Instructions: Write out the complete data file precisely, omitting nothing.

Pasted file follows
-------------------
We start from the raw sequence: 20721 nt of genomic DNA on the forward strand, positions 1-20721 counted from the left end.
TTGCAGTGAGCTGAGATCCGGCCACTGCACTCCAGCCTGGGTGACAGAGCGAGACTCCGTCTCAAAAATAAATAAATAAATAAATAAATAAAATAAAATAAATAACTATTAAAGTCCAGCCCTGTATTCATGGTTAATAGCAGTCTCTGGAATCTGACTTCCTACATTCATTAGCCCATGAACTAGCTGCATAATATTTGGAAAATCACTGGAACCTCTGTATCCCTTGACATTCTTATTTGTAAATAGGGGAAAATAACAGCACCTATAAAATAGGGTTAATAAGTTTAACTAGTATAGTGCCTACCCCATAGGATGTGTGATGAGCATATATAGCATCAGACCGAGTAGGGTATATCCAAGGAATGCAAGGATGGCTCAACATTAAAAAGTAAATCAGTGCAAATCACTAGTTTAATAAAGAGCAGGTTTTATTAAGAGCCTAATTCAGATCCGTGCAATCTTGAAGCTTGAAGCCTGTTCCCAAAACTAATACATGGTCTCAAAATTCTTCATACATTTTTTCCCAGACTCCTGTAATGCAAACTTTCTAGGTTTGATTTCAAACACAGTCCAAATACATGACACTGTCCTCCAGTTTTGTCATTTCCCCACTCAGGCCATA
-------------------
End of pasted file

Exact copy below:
We start from the raw sequence: 20721 nt of genomic DNA on the forward strand, positions 1-20721 counted from the left end.
TTGCAGTGAGCTGAGATCCGGCCACTGCACTCCAGCCTGGGTGACAGAGCGAGACTCCGTCTCAAAAATAAATAAATAAATAAATAAATAAAATAAAATAAATAACTATTAAAGTCCAGCCCTGTATTCATGGTTAATAGCAGTCTCTGGAATCTGACTTCCTACATTCATTAGCCCATGAACTAGCTGCATAATATTTGGAAAATCACTGGAACCTCTGTATCCCTTGACATTCTTATTTGTAAATAGGGGAAAATAACAGCACCTATAAAATAGGGTTAATAAGTTTAACTAGTATAGTGCCTACCCCATAGGATGTGTGATGAGCATATATAGCATCAGACCGAGTAGGGTATATCCAAGGAATGCAAGGATGGCTCAACATTAAAAAGTAAATCAGTGCAAATCACTAGTTTAATAAAGAGCAGGTTTTATTAAGAGCCTAATTCAGATCCGTGCAATCTTGAAGCTTGAAGCCTGTTCCCAAAACTAATACATGGTCTCAAAATTCTTCATACATTTTTTCCCAGACTCCTGTAATGCAAACTTTCTAGGTTTGATTTCAAACACAGTCCAAATACATGACACTGTCCTCCAGTTTTGTCATTTCCCCACTCAGGCCATA